gmat dose not test the memory of formular. HOw to solve in 2 minutes. ?
_________________
visit my facebook to help me. on facebook, my name is: thang thang thang



Veritas Prep GMAT Instructor
Joined: 16 Oct 2010
Posts: 7951
Location: Pune, India

Re: For every integer k from 1 to 10, inclusive, the kth term of [#permalink]
Show Tags
18 Nov 2012, 10:15
thangvietnam wrote: gmat dose not test the memory of formular.
HOw to solve in 2 minutes. ? Check out the explanation of this question here: http://www.veritasprep.com/blog/2012/03 ... sequences/
_________________
Karishma Veritas Prep  GMAT Instructor My Blog
Get started with Veritas Prep GMAT On Demand for $199
Veritas Prep Reviews



Director
Joined: 29 Nov 2012
Posts: 854

Re: For every integer k from 1 to 10, inclusive, the kth term of [#permalink]
Show Tags
23 Dec 2012, 23:32
some really good explanations for this question! I was wondering do we need to know the infinite sequence formula  you can solve the question in a minute if you know the formula. The graphic approach was really good too...
_________________
Click +1 Kudos if my post helped...
Amazing Free video explanation for all Quant questions from OG 13 and much more http://www.gmatquantum.com/og13th/
GMAT Prep software What if scenarios http://gmatclub.com/forum/gmatprepsoftwareanalysisandwhatifscenarios146146.html



Math Expert
Joined: 02 Sep 2009
Posts: 43862

Re: For every integer k from 1 to 10, inclusive, the kth term of [#permalink]
Show Tags
23 Dec 2012, 23:39



Manager
Joined: 26 Feb 2013
Posts: 53
Concentration: Strategy, General Management
WE: Consulting (Telecommunications)

Re: Numbers , Squences , Indices [#permalink]
Show Tags
22 Apr 2013, 23:47
First term in the series is 1/2, second 1/4 third 1/8 fourth is 1/16. and likewise till 10th term.
so sum of the series is = 1/21/4+1/81/16....
so it is essentially the sum of differences between two adjcent terms((1/21/4)+(1/81/16) till 10th term.
so it will be 1/4 + 1/16 + etc.. we can stop calculating after this. 1/4 = .25 and 1/16 = .0625 and all the subsequent terms will be much less than .0625.
so the sum will be .25+.0625+etc.. = .3abcd
hence its between 1/4 and 1/2
it took me around a minute to solve it. its a sub 1.5 minute question i believe.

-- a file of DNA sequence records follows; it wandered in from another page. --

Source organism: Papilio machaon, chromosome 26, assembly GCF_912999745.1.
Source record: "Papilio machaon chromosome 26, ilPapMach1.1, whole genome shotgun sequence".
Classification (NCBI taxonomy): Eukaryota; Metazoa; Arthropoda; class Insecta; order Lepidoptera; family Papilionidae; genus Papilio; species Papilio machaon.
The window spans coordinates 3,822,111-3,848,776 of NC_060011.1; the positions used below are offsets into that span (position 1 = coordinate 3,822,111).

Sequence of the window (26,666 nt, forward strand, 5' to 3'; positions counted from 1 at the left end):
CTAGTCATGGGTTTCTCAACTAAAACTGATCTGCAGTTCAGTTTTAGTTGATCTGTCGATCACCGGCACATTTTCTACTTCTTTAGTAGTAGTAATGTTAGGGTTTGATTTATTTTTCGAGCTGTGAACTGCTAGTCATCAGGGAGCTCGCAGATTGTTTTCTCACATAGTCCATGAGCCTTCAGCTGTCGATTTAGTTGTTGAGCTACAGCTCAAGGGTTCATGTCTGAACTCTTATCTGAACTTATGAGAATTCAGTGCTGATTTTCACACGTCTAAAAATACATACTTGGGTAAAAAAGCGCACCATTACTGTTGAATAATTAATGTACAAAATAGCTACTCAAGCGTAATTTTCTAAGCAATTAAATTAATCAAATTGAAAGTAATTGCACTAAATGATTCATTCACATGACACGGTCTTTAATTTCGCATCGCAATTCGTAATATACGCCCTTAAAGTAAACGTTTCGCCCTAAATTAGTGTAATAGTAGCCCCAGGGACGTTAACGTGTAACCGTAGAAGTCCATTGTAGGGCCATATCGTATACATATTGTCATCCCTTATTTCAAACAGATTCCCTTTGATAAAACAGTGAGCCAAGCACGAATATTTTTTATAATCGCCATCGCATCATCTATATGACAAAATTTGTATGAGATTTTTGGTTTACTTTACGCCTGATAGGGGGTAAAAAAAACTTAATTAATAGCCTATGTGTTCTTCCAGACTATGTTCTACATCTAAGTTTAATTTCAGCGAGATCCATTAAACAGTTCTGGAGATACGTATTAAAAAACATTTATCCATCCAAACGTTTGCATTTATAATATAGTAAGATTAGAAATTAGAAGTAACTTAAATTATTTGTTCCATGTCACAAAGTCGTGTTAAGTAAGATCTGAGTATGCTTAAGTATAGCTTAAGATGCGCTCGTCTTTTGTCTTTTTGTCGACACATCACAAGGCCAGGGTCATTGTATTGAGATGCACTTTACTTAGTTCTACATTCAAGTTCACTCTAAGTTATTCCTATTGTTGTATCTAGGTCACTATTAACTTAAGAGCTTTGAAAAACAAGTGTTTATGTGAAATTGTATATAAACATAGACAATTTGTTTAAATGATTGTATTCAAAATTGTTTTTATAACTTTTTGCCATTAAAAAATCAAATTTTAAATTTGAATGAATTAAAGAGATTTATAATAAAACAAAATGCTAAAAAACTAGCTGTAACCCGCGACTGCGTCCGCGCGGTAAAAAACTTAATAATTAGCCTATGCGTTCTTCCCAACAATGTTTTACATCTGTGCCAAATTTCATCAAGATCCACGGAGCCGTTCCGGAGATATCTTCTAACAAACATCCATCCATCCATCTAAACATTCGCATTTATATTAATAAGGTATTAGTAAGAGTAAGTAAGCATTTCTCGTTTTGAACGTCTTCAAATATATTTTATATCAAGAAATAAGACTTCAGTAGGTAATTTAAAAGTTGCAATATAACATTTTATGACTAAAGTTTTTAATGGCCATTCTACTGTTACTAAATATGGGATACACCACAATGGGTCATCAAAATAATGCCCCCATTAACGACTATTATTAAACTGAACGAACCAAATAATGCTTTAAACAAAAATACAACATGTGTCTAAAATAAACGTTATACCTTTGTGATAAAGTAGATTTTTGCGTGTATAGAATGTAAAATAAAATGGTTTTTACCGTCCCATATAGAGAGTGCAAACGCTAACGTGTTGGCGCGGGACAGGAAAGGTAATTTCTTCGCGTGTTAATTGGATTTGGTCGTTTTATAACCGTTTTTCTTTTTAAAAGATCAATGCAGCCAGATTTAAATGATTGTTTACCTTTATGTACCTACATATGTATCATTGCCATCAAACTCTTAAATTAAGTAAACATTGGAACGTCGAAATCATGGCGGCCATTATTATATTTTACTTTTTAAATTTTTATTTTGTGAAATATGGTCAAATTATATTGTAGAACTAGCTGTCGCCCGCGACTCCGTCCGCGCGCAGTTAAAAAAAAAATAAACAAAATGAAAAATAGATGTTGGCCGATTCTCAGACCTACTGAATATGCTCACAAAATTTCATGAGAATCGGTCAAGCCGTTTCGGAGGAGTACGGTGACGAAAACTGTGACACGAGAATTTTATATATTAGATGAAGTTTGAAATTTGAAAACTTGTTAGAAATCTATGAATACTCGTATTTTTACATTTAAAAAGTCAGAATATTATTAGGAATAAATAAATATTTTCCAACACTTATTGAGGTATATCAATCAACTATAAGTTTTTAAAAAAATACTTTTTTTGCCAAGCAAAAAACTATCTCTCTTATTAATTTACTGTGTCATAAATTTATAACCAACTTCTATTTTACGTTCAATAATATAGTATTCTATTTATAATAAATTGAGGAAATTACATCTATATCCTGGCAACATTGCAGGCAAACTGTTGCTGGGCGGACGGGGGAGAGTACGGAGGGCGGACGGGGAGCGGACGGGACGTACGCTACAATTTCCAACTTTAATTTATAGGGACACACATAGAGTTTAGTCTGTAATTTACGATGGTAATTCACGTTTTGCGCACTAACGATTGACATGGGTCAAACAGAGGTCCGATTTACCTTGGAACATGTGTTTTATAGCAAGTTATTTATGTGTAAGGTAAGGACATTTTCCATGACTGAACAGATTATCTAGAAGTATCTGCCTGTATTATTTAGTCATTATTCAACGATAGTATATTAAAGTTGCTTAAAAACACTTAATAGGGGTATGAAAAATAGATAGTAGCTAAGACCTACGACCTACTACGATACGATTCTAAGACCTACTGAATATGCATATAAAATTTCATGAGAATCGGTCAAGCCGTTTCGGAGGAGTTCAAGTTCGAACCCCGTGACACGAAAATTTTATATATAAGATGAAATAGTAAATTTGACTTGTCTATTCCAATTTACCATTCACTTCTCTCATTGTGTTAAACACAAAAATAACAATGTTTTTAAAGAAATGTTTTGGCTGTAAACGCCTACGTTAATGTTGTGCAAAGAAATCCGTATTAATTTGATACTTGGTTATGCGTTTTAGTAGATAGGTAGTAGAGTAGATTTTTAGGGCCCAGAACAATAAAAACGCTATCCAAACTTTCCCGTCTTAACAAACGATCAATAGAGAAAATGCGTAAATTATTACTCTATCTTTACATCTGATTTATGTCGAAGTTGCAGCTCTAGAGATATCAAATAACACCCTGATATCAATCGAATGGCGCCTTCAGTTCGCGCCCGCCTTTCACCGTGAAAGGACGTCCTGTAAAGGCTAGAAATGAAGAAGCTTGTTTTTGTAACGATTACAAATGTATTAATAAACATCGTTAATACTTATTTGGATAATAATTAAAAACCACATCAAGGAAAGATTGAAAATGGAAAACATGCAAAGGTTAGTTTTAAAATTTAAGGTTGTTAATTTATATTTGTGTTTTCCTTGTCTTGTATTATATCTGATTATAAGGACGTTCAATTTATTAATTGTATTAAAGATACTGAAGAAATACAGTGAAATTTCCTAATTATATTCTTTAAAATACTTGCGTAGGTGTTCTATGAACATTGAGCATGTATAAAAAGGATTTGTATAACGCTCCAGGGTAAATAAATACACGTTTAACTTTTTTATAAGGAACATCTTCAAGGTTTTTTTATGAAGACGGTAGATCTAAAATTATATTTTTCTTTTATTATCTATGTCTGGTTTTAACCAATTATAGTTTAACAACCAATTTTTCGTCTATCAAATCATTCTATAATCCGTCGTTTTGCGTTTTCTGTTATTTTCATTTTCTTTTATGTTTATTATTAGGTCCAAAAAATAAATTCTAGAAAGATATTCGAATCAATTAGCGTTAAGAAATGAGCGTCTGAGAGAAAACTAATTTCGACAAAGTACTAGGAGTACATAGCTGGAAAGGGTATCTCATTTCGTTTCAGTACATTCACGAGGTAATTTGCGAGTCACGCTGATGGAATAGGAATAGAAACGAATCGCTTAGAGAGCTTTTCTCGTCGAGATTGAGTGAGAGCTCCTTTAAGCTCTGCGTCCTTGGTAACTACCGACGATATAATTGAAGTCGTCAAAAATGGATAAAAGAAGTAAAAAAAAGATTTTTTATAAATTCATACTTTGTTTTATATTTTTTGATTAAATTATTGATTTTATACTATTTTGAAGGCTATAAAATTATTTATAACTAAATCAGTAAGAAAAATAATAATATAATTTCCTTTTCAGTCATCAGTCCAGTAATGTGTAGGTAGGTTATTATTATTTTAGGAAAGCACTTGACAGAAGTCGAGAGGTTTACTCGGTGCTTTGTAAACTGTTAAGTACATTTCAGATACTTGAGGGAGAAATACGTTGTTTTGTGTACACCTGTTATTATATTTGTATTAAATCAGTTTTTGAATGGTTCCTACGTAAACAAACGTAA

VP
Status: Far, far away!
Joined: 02 Sep 2012
Posts: 1121
Location: Italy
Concentration: Finance, Entrepreneurship
GPA: 3.8

Re: Numbers , Squences , Indices [#permalink]
Show Tags
22 Apr 2013, 23:51
2
This post received KUDOS
kabilank87 wrote: For every integers K from 1 to 10 inclusive, the K th term of a certail sequence is given by [(1)^(K+1)](1 / (2^K). What is the sum of first 10 terms of the sequence ?
a. Greater than 2 b. Between 1 and 2 c. Between 1/2 and 1 d.Between 1/4 and 1/2 e.Less than 1/4
I answer this question in my second attempt, but it takes a lot of times around 4 minutes. Please explain a shorter way to do this ? Here we need to find a pattern \(\frac{1}{2},\frac{1}{4},\frac{1}{8},...\) as you see the sign changes every term. The first and bigger is 0,5 and then we subtract and sum smaller and smaller terms. We can eliminate any option that gives us a upper limit greater than 1/2. We are down to D and E. Is the sum less than 1/4? Take the sum of pair of terms : the first 2 give us \(\frac{1}{4}\), the second pair is \(\frac{1}{8}\frac{1}{16}\) positive so we add value to \(\frac{1}{4}\), so the sum will be greater.(this is true also for the next pairs, so we add to \(\frac{1}{4}\) a positive value for each pair) D Hope its clear, let me know
_________________
It is beyond a doubt that all our knowledge that begins with experience.
Kant , Critique of Pure Reason Tips and tricks: Inequalities , Mixture  Review: MGMAT workshop Strategy: SmartGMAT v1.0  Questions: Verbal challenge SC III CR New SC set out !! , My QuantRules for Posting in the Verbal Forum  Rules for Posting in the Quant Forum[/size][/color][/b]




Re: Numbers , Squences , Indices
[#permalink]
22 Apr 2013, 23:51



Go to page
1 2 3
Next
[ 57 posts ]